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Hadrian and the Cities of the Roman Empire
Mary T. Boatwright

Paperback | 2002 | $46.95 / £32.95 | ISBN: 9780691094939
264 pp. | 6 x 9 | 18 halftones, 2 tables
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Cities throughout the Roman Empire flourished during the reign of Hadrian (A.D. 117-138), a phenomenon that not only strengthened and legitimized Roman dominion over its possessions but also revealed Hadrian as a masterful negotiator of power relationships. In this comprehensive investigation into the vibrant urban life that existed under Hadrian's rule, Mary T. Boatwright focuses on the emperor's direct interactions with Rome's cities, exploring the many benefactions for which he was celebrated on coins and in literary works and inscriptions. Although such evidence is often as imprecise as it is laudatory, its collective analysis, undertaken for the first time together with all other related material, reveals that over 130 cities received at least one benefaction directly from Hadrian. The benefactions, mediated by members of the empire's municipal elite, touched all aspects of urban life; they included imperial patronage of temples and hero tombs, engineering projects, promotion of athletic and cultural competitions, settlement of boundary disputes, and remission of taxes.

Even as he manifested imperial benevolence, Hadrian reaffirmed the self-sufficiency and traditions of cities from Spain to Syria, the major exception being his harsh treatment of Jerusalem, which sparked the Third Jewish Revolt. Overall, the assembled evidence points to Hadrian's recognition of imperial munificence to cities as essential to the peace and prosperity of the empire. Boatwright's treatment of Hadrian and Rome's cities is unique in that it encompasses events throughout the empire, drawing insights from archaeology and art history as well as literature, economy, and religion.

Review:

"[Boatwright's] analysis of this evidence provides a clear picture of how image dissemination and imperial benefactions worked in practice, while raising specific questions about Hadrian's interaction with the East . . . A welcome addition to scholarship."--Caroline Vout, Times Literary Supplement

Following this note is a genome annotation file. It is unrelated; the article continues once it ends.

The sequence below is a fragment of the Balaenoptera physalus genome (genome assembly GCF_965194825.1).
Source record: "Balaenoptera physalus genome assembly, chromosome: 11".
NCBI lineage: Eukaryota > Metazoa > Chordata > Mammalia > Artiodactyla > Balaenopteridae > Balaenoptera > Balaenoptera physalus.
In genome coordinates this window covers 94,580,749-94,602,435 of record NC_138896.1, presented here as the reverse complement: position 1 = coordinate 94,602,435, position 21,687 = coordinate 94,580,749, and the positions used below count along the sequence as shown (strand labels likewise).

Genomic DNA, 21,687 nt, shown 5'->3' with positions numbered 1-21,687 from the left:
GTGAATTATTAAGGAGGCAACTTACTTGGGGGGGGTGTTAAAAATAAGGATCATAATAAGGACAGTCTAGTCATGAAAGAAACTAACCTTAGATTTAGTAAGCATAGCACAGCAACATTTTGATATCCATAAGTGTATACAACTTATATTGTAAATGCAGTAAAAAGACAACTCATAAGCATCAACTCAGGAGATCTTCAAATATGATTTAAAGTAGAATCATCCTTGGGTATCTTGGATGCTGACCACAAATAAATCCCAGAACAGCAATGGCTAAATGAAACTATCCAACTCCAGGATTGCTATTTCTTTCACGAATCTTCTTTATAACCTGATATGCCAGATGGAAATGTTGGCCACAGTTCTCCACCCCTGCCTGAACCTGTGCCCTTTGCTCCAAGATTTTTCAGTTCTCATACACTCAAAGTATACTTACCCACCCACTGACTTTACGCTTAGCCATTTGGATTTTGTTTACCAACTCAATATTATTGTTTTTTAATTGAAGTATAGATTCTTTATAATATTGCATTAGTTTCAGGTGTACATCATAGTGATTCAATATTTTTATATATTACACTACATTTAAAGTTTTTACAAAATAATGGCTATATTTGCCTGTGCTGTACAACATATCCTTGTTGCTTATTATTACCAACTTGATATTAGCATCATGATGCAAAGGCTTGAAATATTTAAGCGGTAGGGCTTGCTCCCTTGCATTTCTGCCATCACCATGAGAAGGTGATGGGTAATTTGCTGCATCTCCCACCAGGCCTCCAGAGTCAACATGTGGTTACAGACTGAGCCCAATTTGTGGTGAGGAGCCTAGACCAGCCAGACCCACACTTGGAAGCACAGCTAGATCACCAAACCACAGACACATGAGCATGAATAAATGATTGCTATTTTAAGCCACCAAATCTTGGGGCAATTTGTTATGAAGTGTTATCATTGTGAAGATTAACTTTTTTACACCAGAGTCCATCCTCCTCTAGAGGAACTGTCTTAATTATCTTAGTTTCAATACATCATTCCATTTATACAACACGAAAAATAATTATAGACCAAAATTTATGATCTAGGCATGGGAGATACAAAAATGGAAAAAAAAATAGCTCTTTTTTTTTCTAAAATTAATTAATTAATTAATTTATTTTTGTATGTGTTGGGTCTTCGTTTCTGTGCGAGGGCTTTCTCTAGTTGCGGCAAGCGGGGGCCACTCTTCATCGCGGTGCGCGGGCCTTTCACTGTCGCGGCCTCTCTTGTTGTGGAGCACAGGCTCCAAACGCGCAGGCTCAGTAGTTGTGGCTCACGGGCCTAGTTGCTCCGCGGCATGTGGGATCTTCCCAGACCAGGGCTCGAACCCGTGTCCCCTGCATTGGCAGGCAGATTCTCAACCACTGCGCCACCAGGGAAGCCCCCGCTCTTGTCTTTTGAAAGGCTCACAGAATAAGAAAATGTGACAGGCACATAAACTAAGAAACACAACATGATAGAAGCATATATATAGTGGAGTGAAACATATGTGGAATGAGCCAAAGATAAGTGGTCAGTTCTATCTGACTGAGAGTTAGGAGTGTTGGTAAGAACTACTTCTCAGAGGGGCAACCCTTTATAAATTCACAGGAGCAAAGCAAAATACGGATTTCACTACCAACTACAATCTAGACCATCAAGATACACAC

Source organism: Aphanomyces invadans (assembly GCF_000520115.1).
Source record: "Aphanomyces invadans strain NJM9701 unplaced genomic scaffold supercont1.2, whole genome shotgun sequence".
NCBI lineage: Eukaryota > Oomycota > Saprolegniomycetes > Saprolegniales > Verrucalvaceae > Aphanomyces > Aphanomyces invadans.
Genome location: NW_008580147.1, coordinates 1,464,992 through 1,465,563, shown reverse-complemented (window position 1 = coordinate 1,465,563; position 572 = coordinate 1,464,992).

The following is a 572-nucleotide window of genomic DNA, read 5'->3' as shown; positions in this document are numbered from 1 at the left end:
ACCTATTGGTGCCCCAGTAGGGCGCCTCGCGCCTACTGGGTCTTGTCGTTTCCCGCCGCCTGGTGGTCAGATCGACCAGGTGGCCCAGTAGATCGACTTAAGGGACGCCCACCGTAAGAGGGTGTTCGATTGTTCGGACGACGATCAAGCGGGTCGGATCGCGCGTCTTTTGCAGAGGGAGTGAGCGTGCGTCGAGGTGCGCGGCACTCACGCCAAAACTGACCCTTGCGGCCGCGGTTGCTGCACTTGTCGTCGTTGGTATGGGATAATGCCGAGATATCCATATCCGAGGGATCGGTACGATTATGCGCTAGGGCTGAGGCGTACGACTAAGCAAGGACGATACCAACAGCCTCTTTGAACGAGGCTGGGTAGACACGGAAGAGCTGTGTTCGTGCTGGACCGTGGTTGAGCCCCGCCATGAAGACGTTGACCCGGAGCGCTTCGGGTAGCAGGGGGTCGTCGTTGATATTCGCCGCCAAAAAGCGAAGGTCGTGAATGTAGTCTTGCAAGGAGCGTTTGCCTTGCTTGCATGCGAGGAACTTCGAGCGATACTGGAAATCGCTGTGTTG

"An original, readable, and thought-provoking [book]."--James C. Anderson, The Classical Outlook

"Impressive. . . . [Boatwright's] nuanced attention to social and gender issues deepens understanding of Roman urban life. . . . The author is due thanks for enhancing the understanding of this imperial philosopher-king and the complex social structure of his empire."--Choice

Endorsement:

"Hadrian and the Cities of the Roman Empire is an important book, new in the organization of a significant body of material, which ought to be valuable for those interested in the ancient world generally and in the history of urbanism."--Anthony R. Birley, Heinrich-Heine University, Dusseldorf

Table of Contents:

List of Illustrations and Tables ix
Acknowledgments xi
List ofAbbreviations XV
Chapter 1 Roman Cities and Roman Power: The Roman Empire and Hadrian 3
Chapter 2 The Sources 18
Chapter 3 Changes of City Status and Their Impact on City Life 36
Appendix to Chapter 3: Aulus Gellius, Noctes Atticae 16.13.1-9 (de Italicensibus) 55
Chapter 4 Changes Affecting Cities' Daily Governance and Economy 57
Chapter 5 Civic Benefactions with Extramural Effects 83
Chapter 6 Engineering and Architectural Donations 108
Chapter 7 Athens, Smyrna, and Italica 144
Appendix to Chapter 7: Other Structures in Athens Associated with Hadrian 167
Chapter 8 City Foundations, New and Renewed 172
Chapter 9 Hadrian's Civic Benefactions and the Roman Empire 204
Bibliography 211
Index 233

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    File created: 7/11/2014

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